Joseph Jacobs notes the transition from the triennial to the annual reading of the Law and the transference of the beginning of the cycle to the month of Tishri are attributed by Adolph Büchler to the influence of Rav (175–247 CE), a Babylonian Talmudist who established at Sura the systematic study of the rabbinic traditions, which, using the Mishnah as text, led to the compilation of the Talmud: "This may have been due to the smallness of the sedarim under the old system, and to the fact that people were thus reminded of the chief festivals only once in three years. It was then arranged that Deut. 28 should fall before the New-Year, and that the beginning of the cycle should come immediately after the Feast of Tabernacles. This arrangement has been retained by the Karaites and by modern congregations."

Modern developments

By the early modern period, the annual cycle was universal among Jews, and there only remained "slight traces of the triennial cycle in the four special Sabbaths and in some of the passages read upon the festivals, which are frequently sections of the triennial cycle, and not of the annual one".[9] This remains the practice in Orthodox synagogues and in many Conservative synagogues.

However, since the 19th century, many congregations in the Conservative, Reform, and (more recently) Reconstructionist and Renewal movements adopted a triennial cycle distinct from the ancient practice, by reading roughly a third of the annual cycle's sedra during the appropriate week of the year, in a manner that covers the entire Torah over the course of three years. In a 1987 responsum,[10] the Conservative Movement's Committee on Jewish Law and Standards published a triennal calendar for congregations choosing to read Torah in that way. That calendar is not divided strictly into thirds, in order to preserve the narrative flow of the sections being read, to keep intact passages that are to be read uninterrupted, and to ensure that the subdivision into aliyot conforms with the requirements of Jewish law. This was done in order to shorten the weekly services and allow additional time for sermons, study, or discussion.[11]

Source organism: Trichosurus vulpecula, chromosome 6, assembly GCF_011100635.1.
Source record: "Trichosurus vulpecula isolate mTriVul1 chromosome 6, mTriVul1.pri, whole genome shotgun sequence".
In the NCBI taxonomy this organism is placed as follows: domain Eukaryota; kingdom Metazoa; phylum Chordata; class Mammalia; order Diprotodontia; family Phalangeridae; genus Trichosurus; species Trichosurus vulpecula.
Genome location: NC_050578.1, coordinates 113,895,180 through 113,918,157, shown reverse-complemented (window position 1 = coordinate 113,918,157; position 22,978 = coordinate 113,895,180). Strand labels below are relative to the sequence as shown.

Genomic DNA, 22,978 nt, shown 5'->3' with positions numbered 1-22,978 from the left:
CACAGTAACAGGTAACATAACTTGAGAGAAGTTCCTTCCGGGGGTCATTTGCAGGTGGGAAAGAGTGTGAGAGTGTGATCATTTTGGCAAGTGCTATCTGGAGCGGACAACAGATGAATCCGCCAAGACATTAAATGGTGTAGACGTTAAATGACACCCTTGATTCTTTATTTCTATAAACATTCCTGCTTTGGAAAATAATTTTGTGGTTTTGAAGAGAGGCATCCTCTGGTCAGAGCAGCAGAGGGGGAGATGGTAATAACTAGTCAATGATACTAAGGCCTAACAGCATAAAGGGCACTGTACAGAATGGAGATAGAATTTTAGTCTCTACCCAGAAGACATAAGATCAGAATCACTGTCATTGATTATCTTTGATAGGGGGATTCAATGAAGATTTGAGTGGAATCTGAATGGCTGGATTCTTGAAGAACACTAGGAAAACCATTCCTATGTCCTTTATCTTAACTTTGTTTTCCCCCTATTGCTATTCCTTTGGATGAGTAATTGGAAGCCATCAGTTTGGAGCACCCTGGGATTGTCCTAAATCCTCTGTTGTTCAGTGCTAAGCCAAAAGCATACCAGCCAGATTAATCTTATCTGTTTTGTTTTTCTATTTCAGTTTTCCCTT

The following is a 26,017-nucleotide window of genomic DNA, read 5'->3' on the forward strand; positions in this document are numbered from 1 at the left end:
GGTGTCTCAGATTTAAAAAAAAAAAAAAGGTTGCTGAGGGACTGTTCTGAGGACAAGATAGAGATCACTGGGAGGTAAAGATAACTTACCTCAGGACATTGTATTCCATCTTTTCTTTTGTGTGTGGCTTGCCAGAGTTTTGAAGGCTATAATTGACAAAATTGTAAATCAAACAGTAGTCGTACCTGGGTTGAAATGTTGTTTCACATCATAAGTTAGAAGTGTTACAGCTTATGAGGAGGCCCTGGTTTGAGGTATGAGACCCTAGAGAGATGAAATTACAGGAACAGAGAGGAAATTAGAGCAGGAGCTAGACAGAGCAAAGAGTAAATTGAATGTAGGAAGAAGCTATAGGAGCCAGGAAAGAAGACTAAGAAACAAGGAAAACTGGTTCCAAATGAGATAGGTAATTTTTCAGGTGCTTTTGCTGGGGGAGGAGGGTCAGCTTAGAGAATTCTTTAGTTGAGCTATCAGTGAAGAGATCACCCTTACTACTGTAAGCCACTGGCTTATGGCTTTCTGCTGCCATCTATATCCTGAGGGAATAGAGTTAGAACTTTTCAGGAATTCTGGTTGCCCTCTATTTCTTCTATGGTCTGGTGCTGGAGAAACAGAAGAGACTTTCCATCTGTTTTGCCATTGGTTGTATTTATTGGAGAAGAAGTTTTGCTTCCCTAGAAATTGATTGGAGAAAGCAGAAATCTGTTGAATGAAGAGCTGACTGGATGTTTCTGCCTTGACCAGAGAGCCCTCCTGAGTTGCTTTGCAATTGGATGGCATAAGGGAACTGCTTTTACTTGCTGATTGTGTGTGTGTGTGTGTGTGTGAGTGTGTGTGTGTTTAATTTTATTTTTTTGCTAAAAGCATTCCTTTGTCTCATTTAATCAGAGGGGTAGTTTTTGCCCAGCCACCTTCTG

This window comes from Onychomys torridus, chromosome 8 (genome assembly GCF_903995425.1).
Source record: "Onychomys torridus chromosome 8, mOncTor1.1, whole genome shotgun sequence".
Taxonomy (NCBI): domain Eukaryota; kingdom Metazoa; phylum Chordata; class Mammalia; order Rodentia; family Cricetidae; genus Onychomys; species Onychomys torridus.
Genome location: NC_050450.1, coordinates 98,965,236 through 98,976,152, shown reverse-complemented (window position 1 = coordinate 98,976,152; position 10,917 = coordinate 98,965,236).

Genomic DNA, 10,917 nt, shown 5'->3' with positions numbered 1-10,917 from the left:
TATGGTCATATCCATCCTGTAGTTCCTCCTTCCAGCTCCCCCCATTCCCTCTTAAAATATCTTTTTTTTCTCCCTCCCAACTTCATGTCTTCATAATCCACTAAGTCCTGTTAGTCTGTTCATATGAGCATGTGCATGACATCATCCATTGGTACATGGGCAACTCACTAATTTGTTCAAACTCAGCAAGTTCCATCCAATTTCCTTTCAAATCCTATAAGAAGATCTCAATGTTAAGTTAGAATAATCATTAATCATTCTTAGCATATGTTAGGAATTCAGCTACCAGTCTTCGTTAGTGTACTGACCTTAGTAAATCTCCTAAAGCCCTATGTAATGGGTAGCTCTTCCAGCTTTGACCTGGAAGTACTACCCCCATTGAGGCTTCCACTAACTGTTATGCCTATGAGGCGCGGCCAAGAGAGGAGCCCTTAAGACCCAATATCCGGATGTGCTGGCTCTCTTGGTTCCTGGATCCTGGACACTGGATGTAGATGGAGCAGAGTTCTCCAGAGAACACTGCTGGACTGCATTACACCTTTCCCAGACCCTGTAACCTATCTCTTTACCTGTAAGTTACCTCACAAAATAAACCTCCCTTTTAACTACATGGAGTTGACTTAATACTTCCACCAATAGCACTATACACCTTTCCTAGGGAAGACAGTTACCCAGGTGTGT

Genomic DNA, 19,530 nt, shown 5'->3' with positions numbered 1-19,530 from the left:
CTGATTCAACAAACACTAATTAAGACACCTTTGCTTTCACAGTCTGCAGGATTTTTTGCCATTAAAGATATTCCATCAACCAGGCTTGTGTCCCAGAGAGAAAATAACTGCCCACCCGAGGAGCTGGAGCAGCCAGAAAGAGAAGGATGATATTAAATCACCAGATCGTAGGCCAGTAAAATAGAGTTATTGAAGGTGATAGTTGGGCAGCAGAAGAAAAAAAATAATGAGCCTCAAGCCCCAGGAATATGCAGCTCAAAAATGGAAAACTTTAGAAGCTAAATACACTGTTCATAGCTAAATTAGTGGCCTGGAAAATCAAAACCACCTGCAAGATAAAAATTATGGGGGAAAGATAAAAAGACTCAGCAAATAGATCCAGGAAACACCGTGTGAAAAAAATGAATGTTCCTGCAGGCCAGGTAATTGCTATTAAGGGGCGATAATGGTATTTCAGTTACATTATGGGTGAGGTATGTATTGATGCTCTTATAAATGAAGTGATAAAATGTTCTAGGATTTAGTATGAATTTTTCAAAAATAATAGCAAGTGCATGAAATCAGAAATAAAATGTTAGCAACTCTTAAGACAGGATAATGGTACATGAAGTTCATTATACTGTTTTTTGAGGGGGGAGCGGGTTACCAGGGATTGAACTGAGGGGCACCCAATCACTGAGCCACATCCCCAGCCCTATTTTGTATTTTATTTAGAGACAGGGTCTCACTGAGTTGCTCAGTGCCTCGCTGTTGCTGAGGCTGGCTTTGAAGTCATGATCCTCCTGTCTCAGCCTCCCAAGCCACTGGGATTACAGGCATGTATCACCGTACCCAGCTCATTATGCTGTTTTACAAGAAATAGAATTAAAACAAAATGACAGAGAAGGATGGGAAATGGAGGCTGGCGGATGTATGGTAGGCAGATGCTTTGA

The Reconstructionist movement's prayer book, Siddur Kol Haneshamah, similarly contains a triennal Torah reading calendar.[12]

See also


  1. ^ Deuteronomy 31:10–13
  2. ^ Jerusalem Talmud Megillah 4:1; however, see Bava Kamma 82a which concludes that these readings were instituted by Moses, while Ezra expanded them from three to ten verses in length.
  3. ^ Megillah 29b
  4. ^ Moses, p. 335.
  5. ^ Triennial cycle, citing Megillah 29b.
  6. ^ "Itinerary," ed. Asher, p. 98
  7. ^ United Synagogue Review Fall 2006
  8. ^ United Synagogue Review Fall 2006
  9. ^ "Triennial Cycle," op. cit.
  10. ^ Eisenberg, Rabbi Richard (1988). "A Complete Triennial System for Reading the Torah" (PDF). Rabbinical Assembly. Retrieved 2016-11-22.
  11. ^ United Synagogue Review Fall 2006
  12. ^ Teutsch, Rabbi David, ed. (2000). Kol Haneshamah: Shabbat Vehagim (in English and Hebrew) (3rd ed.). Reconstructionist Press. p. 710. ISBN 0935457461.

 This article incorporates text from a publication now in the public domainSinger, Isidore; et al., eds. (1901–1906). "Triennial cycle". The Jewish Encyclopedia. New York: Funk & Wagnalls.

Further reading